Keith Swenson is Vice President of Research and Development at Fujitsu North America and is the Chief Software Architect for the Interstage family of products. As a speaker, author, and contributor to many workflow and BPM standards, he is known for having been a pioneer in collaboration software and web services. The standards which development Mr. Swenson has helped include WfMC Interface 2, OMG Workflow Interface, SWAP, Wf-XML, AWSP and WSCI. He is currently working on standards such as WS-CAF and ASAP. He is currently also the Chairman of the Workflow Management Coalition.

In the past, he has led agile software development teams at MS2, Netscape, Ashton Tate & Fujitsu.

In 2004 he was awarded the Marvin L. Manheim Award for outstanding contributions in the field of workflow.  Mr. Swenson is a co-author on more than 10 books.  In 2010 his book “Mastering the Unpredictable” introduced and defined the field of adaptive case management, and established him as a Top Influencer in the field of case management.  

He blogs at

Accepted Papers

Accepted Papers

Full research and industry papers

Martin Lehnert, Alexander Linhart and Maximilian Roeglinger: Chopping Down Trees Vs. Sharpening The Axe – Balancing The Development of BPM Capabilities with Process Improvement 

Carlos Rodriguez, Florian Daniel and Fabio Casati: Crowd-Based Mining of Reusable Process Model Patterns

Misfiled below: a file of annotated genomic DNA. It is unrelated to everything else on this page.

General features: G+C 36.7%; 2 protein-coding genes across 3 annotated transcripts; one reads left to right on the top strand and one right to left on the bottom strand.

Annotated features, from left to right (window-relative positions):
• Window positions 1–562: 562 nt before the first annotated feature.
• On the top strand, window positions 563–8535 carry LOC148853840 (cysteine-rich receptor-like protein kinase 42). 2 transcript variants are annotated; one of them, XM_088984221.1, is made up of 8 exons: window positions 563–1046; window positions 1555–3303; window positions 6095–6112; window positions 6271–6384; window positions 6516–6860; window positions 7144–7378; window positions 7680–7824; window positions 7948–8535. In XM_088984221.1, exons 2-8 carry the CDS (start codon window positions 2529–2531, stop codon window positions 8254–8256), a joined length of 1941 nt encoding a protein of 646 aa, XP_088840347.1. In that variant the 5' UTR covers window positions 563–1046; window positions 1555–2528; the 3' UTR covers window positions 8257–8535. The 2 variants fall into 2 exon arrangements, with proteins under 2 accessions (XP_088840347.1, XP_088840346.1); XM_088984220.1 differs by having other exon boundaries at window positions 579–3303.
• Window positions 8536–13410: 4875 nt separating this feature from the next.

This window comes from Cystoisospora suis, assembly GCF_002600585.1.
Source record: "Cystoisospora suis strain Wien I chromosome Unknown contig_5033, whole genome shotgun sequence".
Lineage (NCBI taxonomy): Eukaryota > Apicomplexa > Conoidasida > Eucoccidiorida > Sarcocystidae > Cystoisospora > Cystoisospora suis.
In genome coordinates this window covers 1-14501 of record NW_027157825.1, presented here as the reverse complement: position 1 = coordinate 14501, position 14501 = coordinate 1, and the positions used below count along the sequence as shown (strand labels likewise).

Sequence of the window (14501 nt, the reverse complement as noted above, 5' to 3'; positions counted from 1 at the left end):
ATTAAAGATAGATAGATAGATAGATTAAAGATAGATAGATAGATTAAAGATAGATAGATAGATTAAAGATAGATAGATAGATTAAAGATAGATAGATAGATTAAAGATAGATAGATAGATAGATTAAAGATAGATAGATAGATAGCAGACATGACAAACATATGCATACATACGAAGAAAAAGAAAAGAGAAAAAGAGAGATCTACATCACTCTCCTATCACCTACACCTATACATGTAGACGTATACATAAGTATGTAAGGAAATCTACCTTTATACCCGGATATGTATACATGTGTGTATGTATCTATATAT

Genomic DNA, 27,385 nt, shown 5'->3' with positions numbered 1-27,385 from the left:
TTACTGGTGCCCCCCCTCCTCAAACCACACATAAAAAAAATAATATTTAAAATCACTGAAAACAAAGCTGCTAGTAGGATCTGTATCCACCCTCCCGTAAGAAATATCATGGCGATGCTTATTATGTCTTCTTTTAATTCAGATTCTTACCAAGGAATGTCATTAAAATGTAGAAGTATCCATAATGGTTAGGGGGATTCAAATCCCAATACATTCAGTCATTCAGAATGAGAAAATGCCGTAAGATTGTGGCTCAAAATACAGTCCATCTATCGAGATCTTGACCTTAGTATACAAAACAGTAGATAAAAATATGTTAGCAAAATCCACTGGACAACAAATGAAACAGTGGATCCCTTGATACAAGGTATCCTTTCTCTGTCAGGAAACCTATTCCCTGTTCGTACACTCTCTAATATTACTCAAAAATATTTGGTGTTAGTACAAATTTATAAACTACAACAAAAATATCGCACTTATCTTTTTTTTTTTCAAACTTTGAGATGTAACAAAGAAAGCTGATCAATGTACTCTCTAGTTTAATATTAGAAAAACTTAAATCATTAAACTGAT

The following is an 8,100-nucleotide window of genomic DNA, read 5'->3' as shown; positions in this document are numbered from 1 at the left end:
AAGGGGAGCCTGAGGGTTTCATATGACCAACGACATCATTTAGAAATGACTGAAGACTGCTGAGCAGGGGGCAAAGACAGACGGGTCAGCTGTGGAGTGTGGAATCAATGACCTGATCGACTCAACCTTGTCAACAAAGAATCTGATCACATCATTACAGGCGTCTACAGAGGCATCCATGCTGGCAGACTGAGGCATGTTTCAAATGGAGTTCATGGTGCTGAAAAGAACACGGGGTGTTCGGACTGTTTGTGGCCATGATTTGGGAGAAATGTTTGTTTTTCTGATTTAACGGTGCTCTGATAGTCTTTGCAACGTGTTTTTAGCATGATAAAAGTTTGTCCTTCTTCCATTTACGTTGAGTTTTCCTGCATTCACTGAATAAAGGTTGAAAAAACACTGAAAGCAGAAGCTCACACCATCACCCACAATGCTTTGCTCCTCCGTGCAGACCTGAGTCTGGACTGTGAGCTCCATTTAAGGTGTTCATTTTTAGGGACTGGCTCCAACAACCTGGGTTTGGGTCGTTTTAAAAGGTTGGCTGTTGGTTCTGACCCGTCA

Abel Armas-Cervantes, Paolo Baldan, Marlon Dumas and Luciano García-Bañuelos:  Behavioral Comparison of Process Models Based on Canonically Reduced Event Structures

Joel Ribeiro, Josep Carmona, Mustafa Misir and Michele Sebag: A Recommender System for Process Discovery 

Giuseppe De Giacomo, Riccardo De Masellis, Marco Grasso, Fabrizio Maria Maggi and Marco Montali: Monitoring Business Metaconstraints Based on LTL & LDL for Finite Traces 
Raffaele Conforti, Marlon Dumas, Luciano García-Bañuelos and Marcello La Rosa: Beyond Tasks and Gateways: Discovering BPMN Models with Subprocesses, Boundary Events, and Activity Markers
Niels Lohmann and Dirk Fahland: Where did I go wrong? - Explaining errors in business process models
Arik Senderovich, Matthias Weidlich, Avigdor Gal and Avishai Mandelbaum: Mining Resource-Scheduling Protocols
Richard Mrasek, Jutta Mülle, Michael Becker, Klemens Böhm and Christian Allmann: User-Friendly Property Specification and Process Verification - a Case Study with Vehicle-Commissioning Processes
Massimiliano de Leoni, Wil van der Aalst and Marcus Dees: A General Framework for Correlating Business Process Characteristics
Søren Debois, Thomas Hildebrandt and Tijs Slaats: Hierarchical Declarative Modelling with Refinement and Sub-processes 
Andreas Lanz and Manfred Reichert: Dealing with Changes of Time-Aware Processes 
Claudio Di Ciccio, Fabrizio Maggi and Jan Mendling: Discovering Target-Branched Declare Constraints
Andreas Rogge-Solti and Gjergji Kasneci: Temporal Anomaly Detection in Business Processes
Christopher Klinkmüller, Ingo Weber, Henrik Leopold, Jan Mendling and Andre Ludwig: Listen to me: Improving Process Model Matching through User Feedback
Ruben Mondejar, Pedro Garcia Lopez, Carles Pairot and Enric Brull: Implicit BPM: a Business Process Platform for Transparent Workflow Weaving
Renuka Sindhgatta, Gaargi B. Dasgupta and Aditya Ghose: Analysis of Operational Data for Expertise Aware Staffing
Borja Vázquez-Barreiros, Manuel Mucientes and Manuel Lama:  A genetic algorithm for process discovery guided by completeness, precision and simplicity
Andreas Rulle and Juliane Siegeris: From a family of state based PAIS to a configurable and parameterized business process architecture
David Redlich, Thomas Molka, Gordon Blair, Awais Rashid and Wasif Gilani: Constructs Competition Miner: Process Control-flow Discovery of BP-domain Constructs